A key reason is that the U.S. economy is governed by laws, not by the whims of the nation’s rulers."

Read the Washington Post, Trump’s Carrier deal is right out of Putin’s playbook

Read also the Washington Post, Trump’s Carrier deal could permanently damage American capitalism.

UPDATE:  "Donald Trump promised to punish U.S. companies that ship manufacturing jobs out of the country. Instead, judging from the way he has handled the Carrier Corp. matter, he plans to reward them. Quite handsomely, in fact.

As should be standard practice with Trump, pay attention to the substance, not the theater. United Technologies, the parent company of air-conditioner-maker Carrier, has been threatening to move more than 2,000 jobs from Indiana to Mexico. Trump addressed this specifically during his campaign, vowing to hit the company with a punitive tariff.

'If they’re going to fire all their people, move their plant to Mexico, build air conditioners, and think they’re going to sell those air conditioners to the United States — there’s going to be a tax,' Trump said on 'Meet the Press' in the summer. 'It could be 25 percent, it could be 35 percent, it could be 15 percent, I haven’t determined.'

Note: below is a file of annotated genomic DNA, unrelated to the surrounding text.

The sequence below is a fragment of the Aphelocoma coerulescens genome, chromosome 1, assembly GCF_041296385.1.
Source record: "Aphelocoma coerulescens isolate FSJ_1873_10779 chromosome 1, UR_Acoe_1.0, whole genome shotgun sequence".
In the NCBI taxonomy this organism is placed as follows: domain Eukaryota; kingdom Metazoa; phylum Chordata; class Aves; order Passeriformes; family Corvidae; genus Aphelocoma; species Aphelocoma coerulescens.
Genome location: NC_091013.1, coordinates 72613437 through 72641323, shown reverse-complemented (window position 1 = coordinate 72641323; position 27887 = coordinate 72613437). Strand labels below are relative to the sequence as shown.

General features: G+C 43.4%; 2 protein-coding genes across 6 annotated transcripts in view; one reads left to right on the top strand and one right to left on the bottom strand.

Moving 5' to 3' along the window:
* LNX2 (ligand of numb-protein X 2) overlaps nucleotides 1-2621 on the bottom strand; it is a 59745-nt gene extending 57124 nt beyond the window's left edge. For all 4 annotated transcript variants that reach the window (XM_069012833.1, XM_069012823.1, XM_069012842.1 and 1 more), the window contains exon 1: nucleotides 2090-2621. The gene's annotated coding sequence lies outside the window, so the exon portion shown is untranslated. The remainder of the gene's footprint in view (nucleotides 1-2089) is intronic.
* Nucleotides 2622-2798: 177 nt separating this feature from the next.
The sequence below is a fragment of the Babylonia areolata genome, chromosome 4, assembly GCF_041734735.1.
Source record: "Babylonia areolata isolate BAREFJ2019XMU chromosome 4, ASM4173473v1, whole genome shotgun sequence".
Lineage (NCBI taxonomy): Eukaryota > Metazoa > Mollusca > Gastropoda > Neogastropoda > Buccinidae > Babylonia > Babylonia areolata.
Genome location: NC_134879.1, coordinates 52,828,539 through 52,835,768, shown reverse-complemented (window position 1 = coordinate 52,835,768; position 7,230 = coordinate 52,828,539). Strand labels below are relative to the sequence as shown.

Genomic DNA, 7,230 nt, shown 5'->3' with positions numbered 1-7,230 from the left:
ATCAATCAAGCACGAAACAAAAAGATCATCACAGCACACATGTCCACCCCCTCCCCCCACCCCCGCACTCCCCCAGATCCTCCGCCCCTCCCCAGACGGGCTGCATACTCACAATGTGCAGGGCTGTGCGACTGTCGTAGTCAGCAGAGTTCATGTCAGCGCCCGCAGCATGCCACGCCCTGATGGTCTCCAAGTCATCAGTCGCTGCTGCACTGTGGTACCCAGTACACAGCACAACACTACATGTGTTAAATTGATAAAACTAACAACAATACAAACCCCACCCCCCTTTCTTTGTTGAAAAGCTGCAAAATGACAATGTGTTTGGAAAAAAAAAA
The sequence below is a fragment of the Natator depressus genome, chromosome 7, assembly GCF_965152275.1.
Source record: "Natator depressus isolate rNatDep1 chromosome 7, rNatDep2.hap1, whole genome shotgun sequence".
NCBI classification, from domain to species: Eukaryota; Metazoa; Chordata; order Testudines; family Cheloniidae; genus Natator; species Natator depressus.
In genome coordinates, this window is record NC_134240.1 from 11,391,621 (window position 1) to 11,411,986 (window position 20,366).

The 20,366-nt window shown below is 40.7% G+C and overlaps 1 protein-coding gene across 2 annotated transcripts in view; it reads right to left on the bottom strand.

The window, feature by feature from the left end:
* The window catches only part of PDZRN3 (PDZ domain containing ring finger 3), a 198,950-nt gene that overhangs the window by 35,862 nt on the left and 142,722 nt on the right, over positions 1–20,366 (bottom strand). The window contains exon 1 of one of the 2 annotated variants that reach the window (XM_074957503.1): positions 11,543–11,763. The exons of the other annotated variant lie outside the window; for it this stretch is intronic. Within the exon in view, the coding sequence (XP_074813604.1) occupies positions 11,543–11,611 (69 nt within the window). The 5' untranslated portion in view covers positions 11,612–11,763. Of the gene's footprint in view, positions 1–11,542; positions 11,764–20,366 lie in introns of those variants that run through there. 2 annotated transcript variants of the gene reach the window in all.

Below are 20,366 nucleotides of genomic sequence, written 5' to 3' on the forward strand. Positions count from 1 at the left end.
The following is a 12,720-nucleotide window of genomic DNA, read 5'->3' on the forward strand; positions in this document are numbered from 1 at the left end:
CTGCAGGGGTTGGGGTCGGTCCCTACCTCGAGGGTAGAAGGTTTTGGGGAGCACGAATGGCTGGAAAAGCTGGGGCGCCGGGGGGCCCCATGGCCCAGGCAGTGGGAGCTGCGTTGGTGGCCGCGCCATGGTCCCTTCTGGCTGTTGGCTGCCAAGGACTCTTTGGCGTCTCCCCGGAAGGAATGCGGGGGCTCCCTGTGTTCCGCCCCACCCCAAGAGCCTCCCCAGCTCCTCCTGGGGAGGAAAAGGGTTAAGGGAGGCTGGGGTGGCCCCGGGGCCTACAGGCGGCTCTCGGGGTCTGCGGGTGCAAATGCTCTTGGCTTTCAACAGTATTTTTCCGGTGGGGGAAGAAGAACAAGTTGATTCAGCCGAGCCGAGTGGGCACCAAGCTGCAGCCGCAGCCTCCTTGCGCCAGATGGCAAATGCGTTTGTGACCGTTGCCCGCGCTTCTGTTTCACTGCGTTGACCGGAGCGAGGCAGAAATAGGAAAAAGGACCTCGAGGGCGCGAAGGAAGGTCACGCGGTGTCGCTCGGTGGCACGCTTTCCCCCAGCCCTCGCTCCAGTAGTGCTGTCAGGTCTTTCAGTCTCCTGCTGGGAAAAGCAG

As it turns out, how about zero percent?

In fact, how about giving United Technologies state tax breaks worth about $7 million over the next decade, in exchange for moving only 1,300 jobs to Mexico? That’s basically the deal offered by Trump and Vice President-elect Mike Pence, who happens to be governor of Indiana (and thus in a position to offer the tax relief). . .

The company still gets to lay off many of the targeted Indiana workers and replace them with much cheaper Mexican labor. It gets partial compensation from the state government. And instead of worrying about a potential tariff, United Technologies can anticipate a major reduction in the federal corporate tax rate. That’s something Trump promised on the campaign trail — and also, reportedly, in a recent phone call with United Technologies chief executive Greg Hayes.